Review – 18 December 2017

7. The Square (Directed by Ruben Östlund)

“There is plenty to like about The Square. The performances, often semi-improvised at the director’s urging, are uniformly good. As a filmmaker, Östlund has a wit both verbally sharp and visually sly, and many of the film’s best gags are placed out of the centre of focus in the frame, to be discovered by the sharp-eyed. […] The Square can be scabrously funny and definitely thought-provoking. […] The Square is often not acceptable or digestible, to its superficial credit. But it can be a bit too hard to choke down, too. Is that more of a censure on its creator, or on the movie audience whose prejudices and assumptions he conceives himself and his film as challenging?”

Review – 19 November 2017

8. I Don’t Feel at Home in This World Anymore (Directed by Macon Blair)

I Don’t Feel at Home in This World Anymore references, in both its title and its overall thematic direction, a generalized, frequently-invoked, amorphously nostalgic sentiment that things are getting worse than they once were. This sentiment has gained the calcified certainty of a set ideology for many Americans, especially older and more conservative ones. […] But this striking, oddly riveting, and very darkly funny film makes a potent case, in emotional philosophy terms if not in rational ones, for a downward decline in the norms of American society from the point of view of the young. It’s getting worse, sure, but it’s not clear why or who precisely is responsible, which accounts for the greatest share of the frustration.”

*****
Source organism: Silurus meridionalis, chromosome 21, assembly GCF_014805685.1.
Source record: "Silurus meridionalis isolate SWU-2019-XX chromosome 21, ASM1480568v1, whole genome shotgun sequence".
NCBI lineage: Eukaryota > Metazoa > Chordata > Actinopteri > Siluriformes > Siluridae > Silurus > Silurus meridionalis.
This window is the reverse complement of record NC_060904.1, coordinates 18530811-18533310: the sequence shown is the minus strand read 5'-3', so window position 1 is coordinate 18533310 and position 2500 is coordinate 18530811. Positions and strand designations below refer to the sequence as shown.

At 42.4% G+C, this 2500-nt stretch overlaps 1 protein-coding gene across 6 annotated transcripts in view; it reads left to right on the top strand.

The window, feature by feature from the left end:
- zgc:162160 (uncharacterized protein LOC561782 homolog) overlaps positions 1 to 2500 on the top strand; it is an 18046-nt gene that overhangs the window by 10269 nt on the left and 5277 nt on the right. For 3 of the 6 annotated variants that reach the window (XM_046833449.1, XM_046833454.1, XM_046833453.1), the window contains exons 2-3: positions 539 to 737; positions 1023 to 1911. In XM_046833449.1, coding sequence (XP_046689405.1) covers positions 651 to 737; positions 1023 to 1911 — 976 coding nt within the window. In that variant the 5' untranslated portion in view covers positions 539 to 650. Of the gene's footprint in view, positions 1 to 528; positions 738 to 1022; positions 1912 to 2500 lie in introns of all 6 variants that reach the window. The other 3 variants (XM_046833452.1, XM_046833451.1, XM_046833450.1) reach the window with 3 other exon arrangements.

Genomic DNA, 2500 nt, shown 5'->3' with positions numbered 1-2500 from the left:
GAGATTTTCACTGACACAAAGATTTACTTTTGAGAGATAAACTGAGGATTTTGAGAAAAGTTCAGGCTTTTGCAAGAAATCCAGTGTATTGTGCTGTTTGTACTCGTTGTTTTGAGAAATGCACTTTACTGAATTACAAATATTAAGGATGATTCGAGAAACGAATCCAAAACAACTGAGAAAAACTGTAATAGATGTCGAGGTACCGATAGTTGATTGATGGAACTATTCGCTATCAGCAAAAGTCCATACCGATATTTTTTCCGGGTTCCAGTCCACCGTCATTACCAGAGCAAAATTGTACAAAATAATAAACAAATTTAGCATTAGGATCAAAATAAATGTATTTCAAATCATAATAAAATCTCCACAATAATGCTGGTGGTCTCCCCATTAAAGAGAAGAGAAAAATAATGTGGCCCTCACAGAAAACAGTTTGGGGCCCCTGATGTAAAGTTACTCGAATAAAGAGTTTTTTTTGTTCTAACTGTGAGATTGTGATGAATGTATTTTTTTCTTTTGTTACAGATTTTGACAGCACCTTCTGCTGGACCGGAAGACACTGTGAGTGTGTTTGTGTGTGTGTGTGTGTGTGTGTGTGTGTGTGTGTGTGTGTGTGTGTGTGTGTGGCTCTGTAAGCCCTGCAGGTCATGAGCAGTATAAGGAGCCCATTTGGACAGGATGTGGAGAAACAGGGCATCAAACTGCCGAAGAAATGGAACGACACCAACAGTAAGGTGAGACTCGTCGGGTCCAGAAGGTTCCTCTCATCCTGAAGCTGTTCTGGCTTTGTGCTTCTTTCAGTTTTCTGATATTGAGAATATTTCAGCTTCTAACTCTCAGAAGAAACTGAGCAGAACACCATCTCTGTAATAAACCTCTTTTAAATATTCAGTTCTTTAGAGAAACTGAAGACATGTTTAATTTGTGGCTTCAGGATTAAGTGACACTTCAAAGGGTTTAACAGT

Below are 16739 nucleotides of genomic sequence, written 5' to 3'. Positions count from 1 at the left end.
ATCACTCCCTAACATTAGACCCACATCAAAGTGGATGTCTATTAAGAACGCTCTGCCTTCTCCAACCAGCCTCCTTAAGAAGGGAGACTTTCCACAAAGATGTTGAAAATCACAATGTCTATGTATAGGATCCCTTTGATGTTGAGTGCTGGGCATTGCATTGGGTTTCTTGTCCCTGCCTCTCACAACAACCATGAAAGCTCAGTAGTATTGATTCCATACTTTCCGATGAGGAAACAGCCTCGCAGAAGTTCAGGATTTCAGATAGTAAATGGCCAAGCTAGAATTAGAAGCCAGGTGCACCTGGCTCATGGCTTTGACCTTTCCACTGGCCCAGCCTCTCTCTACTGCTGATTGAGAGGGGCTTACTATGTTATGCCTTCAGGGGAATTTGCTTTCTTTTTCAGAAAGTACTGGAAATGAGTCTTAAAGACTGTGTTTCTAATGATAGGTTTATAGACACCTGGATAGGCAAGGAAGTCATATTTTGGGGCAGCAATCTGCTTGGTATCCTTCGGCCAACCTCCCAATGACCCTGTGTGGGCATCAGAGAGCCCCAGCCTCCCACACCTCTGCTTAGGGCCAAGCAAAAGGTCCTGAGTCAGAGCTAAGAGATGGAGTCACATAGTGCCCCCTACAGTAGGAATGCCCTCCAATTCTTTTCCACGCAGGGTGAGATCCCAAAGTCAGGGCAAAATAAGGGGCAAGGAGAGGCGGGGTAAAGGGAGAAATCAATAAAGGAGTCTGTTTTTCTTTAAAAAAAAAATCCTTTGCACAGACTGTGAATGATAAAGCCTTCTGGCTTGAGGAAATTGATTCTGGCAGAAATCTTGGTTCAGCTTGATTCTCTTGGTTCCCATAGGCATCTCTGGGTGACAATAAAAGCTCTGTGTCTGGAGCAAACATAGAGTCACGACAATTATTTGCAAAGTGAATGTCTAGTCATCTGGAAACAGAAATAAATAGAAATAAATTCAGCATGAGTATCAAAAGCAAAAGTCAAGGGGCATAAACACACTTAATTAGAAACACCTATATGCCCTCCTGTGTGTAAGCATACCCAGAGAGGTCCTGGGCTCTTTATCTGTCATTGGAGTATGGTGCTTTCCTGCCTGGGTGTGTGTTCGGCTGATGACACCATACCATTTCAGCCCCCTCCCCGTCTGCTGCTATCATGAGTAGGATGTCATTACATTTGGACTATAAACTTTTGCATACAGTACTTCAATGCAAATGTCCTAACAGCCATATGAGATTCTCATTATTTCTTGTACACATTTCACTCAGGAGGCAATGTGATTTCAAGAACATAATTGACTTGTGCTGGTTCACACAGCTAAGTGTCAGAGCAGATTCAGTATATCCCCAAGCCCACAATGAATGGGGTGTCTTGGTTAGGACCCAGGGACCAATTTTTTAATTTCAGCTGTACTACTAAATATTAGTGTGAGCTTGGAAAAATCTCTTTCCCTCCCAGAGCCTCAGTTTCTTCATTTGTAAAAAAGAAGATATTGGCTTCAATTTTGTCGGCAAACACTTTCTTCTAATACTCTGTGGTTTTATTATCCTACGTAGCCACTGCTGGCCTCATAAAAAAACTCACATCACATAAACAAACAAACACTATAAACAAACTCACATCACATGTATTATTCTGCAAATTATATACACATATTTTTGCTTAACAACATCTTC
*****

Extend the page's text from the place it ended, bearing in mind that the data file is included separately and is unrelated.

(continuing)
Review – 31 July 2017

9. Wonder Woman (Directed by Patty Jenkins)

Wonder Woman is a dynamite entertainment with surprising thematic and emotional heft. […] Jenkins ends our heroine’s climactic dark night of doubt, struggle, and deep loss with a sunrise suffused with hope and goodness. And Wonder Woman, despite its sops to genre convention and big-budget compromise, not only succeeds but thrives and delights because it holds that sunrise in its heart. There’s an earnest joy and desire to protect goodness and improve situations of injustice at this movie’s core that sets it irrevocably apart from its incoherent, ugly, and smug DCEU predecessors. […] Wonder Woman has ideals, and it thunderously upholds them.”

Review – 4 June 2017

10. Okja (Directed by Bong Joon-ho)

“The extremely campy and surprisingly moving social-commentary satire of Okja turned its director, Bong Joon-ho, into a vegan (though only temporarily), and an easy, surface-level assumption would be that the Korean/English film’s aim is to turn you into one, too. But such a glib summation would be manifestly unfair to Okja‘s at-once playful, cauterizing, and nuanced critique of contemporary capitalism, of mass production and consumption of meat, and of the limits of both revolutionary activism and human empathy in resisting corporate exploitation. […] Like a lot of critiques of this particular socioeconomic system, Bong’s suggests that the injection of a bit of humanity could go a long way in righting its wrongs. Unlike a lot of such critiques, it doesn’t flatter the capitalist superstructure by even entertaining the possibility that any moral rectitude […] could conceivably overcome the lucrative temptations of capital obtained by whatever means necessary.”

Review – 7 December 2017